Beagle vs Basset Hound — Which is better? These two scent hounds are quite similar in color and markings, and they are both very popular AKC breeds. But you want to know more than who can win a popularity contest, don’t you? Let’s take a closer look at Beagle vs Basset Hound and decide which may be the better pet for you…Snoopy or Droopy?
The exact origin of the Beagle is the subject of much speculation. Some experts believe that they are an ancient breed of “foot hound” that hunters used in England before 55 B.C. to track hare while following on foot rather than on horseback. Others believe that the Beagle is descended from the Talbot Hound, which was brought to Britain in the 11th century by William the Conqueror.
In fact, there is so much conjecture surrounding the beginnings of the breed that even the origin of its name is subject to debate. Some say that it comes from the word, “beag,” which is Gaelic for “little,” while others believe that the Beagle’s name is derived from the old French word, “begeule,” which was used to refer to a noisy, shouting person. Kinda sounds like, “bugle,” which would make sense…but again, this is all speculation.
Whatever the case, Beagles were first imported to the United States after the Civil War, becoming a much sought after breed amongst rabbit hunters—and they remain so to this day.
The Basset Hound is descended from 6th century hounds that were bred in France and by friars at the Abbey of St. Hubert, in Belgium. It is believed that the friars crossed the Laconian Hound with French hounds, resulting in the St. Hubert’s Hound. The first Bassets are thought to have mutated from the Norman Staghound, a descendant of the St. Hubert’s Hound.
Another “foot hound,” the Basset became a popular hunting breed, prized for its short legs and long body, which make it ideal for hunting game that dwell underground such as foxes, badgers, and hare. As a matter of fact, its name was taken from the French word, “bas,” which means “low.”
Size and Appearance
The Beagle’s appearance is basically that of a small Foxhound with a broad head, short muzzle and short legs. It stands about 13 to 16 inches tall at the withers and their average weight is anywhere from 18 to 35 pounds.
This canine’s large, soulful eyes are similar to that of his hound cousins, and come in shades of either brown or hazel. But unlike other hounds, there is an alertness in the Beagle’s eyes that gives its face a soft, longing expression that is more wistful than sad. Like Snoopy, the Beagle is always ready for the next adventure.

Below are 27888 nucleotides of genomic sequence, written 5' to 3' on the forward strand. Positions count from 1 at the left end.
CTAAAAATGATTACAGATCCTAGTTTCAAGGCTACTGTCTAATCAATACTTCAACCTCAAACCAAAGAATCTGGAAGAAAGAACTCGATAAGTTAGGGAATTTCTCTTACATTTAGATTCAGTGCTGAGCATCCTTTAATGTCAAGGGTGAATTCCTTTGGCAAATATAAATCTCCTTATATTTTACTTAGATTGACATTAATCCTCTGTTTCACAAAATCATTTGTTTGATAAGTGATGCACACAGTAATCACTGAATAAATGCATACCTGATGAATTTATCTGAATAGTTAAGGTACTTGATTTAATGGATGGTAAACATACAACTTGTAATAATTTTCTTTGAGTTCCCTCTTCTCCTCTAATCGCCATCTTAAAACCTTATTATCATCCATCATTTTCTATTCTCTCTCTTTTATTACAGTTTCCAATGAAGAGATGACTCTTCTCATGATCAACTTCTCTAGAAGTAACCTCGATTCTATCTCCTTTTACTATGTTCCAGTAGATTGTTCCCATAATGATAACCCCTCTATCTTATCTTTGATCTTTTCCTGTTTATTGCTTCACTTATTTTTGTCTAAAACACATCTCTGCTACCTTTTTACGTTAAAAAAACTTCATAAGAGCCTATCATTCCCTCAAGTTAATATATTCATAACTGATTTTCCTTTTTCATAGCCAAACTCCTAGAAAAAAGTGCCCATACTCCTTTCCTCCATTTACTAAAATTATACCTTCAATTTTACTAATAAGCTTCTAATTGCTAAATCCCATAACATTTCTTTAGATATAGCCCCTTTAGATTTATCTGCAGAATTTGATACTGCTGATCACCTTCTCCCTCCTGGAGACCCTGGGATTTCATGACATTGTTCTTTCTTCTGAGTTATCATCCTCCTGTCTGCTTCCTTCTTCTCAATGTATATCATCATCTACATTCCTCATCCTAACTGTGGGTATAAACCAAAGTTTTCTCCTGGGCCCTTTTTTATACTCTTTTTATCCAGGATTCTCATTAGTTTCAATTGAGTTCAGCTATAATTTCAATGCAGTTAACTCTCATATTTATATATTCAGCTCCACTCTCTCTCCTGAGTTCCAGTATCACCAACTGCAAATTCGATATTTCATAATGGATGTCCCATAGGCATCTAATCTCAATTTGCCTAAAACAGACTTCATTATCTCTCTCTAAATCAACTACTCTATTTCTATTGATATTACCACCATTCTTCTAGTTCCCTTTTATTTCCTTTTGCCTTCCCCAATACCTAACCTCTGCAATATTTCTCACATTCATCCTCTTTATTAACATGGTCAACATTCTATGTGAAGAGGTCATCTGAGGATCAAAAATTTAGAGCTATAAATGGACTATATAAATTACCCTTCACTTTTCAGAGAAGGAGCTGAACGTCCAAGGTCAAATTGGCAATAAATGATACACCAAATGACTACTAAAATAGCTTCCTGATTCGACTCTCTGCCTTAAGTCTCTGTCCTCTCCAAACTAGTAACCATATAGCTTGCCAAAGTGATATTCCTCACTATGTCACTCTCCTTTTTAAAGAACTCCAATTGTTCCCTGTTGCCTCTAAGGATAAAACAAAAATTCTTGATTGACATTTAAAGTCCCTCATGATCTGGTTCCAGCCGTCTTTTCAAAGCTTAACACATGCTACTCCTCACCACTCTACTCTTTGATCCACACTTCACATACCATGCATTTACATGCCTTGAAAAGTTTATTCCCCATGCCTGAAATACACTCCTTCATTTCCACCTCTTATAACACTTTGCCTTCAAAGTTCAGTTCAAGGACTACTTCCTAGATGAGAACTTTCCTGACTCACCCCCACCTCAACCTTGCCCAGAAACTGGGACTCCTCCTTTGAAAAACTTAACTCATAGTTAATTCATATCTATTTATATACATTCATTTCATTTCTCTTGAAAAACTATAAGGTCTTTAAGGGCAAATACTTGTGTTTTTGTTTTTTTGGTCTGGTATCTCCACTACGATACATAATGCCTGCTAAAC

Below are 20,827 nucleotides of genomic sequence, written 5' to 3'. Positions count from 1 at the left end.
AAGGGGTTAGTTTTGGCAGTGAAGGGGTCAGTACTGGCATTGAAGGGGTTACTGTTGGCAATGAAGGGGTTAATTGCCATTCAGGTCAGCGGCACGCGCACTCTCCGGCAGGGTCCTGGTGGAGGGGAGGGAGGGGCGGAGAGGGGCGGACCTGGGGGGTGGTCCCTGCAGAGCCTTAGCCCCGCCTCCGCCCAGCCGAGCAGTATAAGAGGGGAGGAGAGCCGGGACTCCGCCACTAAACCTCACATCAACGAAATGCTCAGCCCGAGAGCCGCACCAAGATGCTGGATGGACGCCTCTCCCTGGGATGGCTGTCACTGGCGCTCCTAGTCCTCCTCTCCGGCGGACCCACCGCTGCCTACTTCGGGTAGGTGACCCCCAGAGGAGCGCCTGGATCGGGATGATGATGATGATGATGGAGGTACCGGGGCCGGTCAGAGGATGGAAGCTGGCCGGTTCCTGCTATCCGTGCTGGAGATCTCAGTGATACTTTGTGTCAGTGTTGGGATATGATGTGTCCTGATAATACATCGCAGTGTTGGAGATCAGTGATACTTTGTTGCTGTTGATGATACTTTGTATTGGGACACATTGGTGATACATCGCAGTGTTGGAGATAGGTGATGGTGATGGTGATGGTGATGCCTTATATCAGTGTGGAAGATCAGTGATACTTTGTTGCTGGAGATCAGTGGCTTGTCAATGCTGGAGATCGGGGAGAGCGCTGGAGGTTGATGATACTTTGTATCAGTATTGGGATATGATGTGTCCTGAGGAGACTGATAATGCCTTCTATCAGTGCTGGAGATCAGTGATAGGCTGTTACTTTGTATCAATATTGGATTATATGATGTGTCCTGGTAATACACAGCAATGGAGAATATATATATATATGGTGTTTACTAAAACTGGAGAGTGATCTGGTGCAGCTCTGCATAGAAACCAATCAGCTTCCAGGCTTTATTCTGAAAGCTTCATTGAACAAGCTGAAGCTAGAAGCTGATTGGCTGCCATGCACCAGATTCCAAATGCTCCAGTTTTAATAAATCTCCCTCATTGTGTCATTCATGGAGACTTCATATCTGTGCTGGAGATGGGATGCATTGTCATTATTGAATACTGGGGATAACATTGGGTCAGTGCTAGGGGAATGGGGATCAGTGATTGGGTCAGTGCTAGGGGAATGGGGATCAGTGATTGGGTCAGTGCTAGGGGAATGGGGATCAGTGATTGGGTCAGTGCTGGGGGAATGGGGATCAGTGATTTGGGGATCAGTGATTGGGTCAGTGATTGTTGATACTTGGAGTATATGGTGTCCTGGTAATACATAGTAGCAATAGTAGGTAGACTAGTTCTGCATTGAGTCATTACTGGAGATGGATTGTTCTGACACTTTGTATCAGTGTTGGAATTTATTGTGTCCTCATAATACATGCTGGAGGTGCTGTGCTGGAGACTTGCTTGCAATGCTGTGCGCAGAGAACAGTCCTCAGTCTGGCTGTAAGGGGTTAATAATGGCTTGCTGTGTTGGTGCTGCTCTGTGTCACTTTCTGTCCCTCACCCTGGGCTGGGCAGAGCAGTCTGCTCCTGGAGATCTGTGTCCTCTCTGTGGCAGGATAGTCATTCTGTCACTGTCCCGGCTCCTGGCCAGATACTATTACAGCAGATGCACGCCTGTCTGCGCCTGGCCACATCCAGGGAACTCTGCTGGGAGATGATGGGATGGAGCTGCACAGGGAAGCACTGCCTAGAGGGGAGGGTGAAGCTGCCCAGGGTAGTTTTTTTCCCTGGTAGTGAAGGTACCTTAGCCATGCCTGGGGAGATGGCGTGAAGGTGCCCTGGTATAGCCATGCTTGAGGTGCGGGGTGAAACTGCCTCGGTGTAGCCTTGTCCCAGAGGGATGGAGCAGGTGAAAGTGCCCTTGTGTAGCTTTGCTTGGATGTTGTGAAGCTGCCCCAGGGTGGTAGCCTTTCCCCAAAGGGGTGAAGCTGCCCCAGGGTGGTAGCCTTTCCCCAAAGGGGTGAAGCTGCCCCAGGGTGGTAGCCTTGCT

All Beagles are one of two varieties—tri-colored or two colored. Tri-colored Beagles, the most common type, have a white base color with large black and brown markings. Within the tri-colored variety, there are subgroups, including “classic tri,” “faded tri,” “dark tri,” and “pied,” depending on the color prominence.
Bi-colored varieties invariably have a white foundation color with splotches of a second color such as tan, lemon (which is a very light tan), red, liver, and black. Some varieties are ticked or mottled, with a white or black base and different colored flecks sprinkled throughout the coat.
The Basset Hound is short, long, and solidly built. In relation to its size, the Basset’s bone density is higher than any other breed and its short legs are the product of a form of doggy dwarfism. They typically weigh between 44 and 77 pounds, and their average height ranges from 11 to 15 inches.
Let’s face it. Other than its relative, the Bloodhound, the Basset has the saddest facial expression of any dog in the canine world. Although it is typically as happy as any other dog, the loose folds of skin, mournful eyes, and long floppy ears make you think that this breed is stuck in a state of perpetual melancholia—much like its animated personification, Droopy.
Like Beagles, Bassets come in either tri-colored or bi-colored combinations of white, tan, black, red, or lemon.
Can you tell how your dog is feeling or thinking just by looking at them?
Beagle vs Basset Hound Temperament & Family Life
Just like its cartoon counterpart, the Beagle has is known to have a merry, even-keeled disposition. It is very friendly, but may initially be wary of strangers. Its curiosity and playfulness make the Beagle an excellent family pet, and since it was developed to hunt in packs, it tends to get along well with other dogs. Most are even capable of developing amicable relationships with those of the feline persuasion.
Being that they were bred to run with a pack, Beagles are prone to separation anxiety and should not be left unaccompanied for extended periods of time.
It may not be “written all over its face,” but the Basset is considered one of the most charming, outgoing, loyal, and playful dog breeds. It is also very patient and gentle, which makes it the ideal companion for kids of all ages. The flip side of all that patience and gentility is the Basset’s tendency towards stubbornness.
Perspective owners should be ready to exercise some patience of their own when handling or training these willful pups.
Beagle vs Basset Hound Trainability & Intelligence